In cache-coherent systems, multiple copies of the same memory block can exist in different nodes. These copies must be read-only and identical to the home memory copy. They are called “clean” copies in a “shared” state.

When a processor updates its local cache copy, it must ensure that all other copies are invalidated. Consequently, the processor has an ‘exclusive” and “modified” data copy, which hold the most recent value of the data. The other copies of the memory block are “stale”. The updating processor then becomes the “owner” of the memory block.

The home node employs a coherence protocol to ensure that when a node writes a new value to the memory block, all other nodes see this latest value. Coherence controllers implement this coherence functionality. First, they implement a coherence controller for each memory unit, which maintains coherence of all memory blocks in that memory unit. Second, the functionality of the coherence controller is integrated with the functionality of the System Control Unit (SCU) of the associated memory unit.

The SCU provides the control and the path for data movement for the following sources and destinations within the node: the processors within the node; the local (node) portion of the memory system; the network connecting all of the nodes of the multi-processor computer system; and the input/output (I/O) system of the local node.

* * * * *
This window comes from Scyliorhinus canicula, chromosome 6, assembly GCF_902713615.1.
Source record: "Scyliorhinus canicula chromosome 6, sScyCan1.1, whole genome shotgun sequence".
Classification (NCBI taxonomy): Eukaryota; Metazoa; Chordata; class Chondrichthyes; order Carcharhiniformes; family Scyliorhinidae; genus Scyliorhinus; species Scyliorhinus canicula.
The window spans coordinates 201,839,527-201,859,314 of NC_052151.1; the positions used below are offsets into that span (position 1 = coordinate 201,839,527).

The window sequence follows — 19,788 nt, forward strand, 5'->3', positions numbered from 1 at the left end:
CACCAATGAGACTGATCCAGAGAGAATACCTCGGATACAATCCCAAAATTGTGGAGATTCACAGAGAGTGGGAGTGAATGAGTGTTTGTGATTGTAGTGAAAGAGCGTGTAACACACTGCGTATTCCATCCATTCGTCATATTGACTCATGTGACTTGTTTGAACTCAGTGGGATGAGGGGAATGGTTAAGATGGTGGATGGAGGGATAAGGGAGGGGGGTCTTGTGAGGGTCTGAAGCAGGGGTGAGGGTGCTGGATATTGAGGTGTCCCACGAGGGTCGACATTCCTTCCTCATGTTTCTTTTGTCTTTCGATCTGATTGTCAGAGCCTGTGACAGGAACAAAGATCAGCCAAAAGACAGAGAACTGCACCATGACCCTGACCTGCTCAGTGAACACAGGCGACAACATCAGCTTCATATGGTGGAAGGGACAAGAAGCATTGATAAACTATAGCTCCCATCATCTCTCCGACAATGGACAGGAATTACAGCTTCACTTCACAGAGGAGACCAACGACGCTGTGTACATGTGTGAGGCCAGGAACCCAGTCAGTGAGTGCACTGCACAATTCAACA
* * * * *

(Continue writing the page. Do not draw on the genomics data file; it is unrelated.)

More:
However, the state-of-art cache-coherent shared-memory multiprocessor system designs do not have good support for data integrity. Consider that a process executes the following code:

LOCK

update global data A;

update global data B;

update global data C;

UNLOCK

The above code can be simply considered as a “transaction”. Execution of the transaction causes that the local cache of the executing processor has the most recent data values of locations A, B, and C. the home memory of locations A, B, and C have stale data copies. Unfortunately, if the local node fails, it means that the most recent values of locations A, B, and C are lost. In the worst case, the new value of location A is reflected back to its home memory, and the new changes for B and C are lost. As a result, the global data structure is corrupted or partially updated with incomplete information.

Note that this problem of data integrity is not caused by the failure of resources, in this case the home memory which exports locations A, B, and C. Instead, the problem is due to the failure of nodes/processes which use the resources.

Under many situations, the software may demand the semantics of “transactional memory”. In brief, a transaction performed on global data structures consists of a “request” phase, an “execution” phase and finally a “commit” phase. The new changes are considered globally complete and visible only after the transaction is committed. If any failure occurs before the transaction commits, the system state is rolled back to the state right before the transaction begins.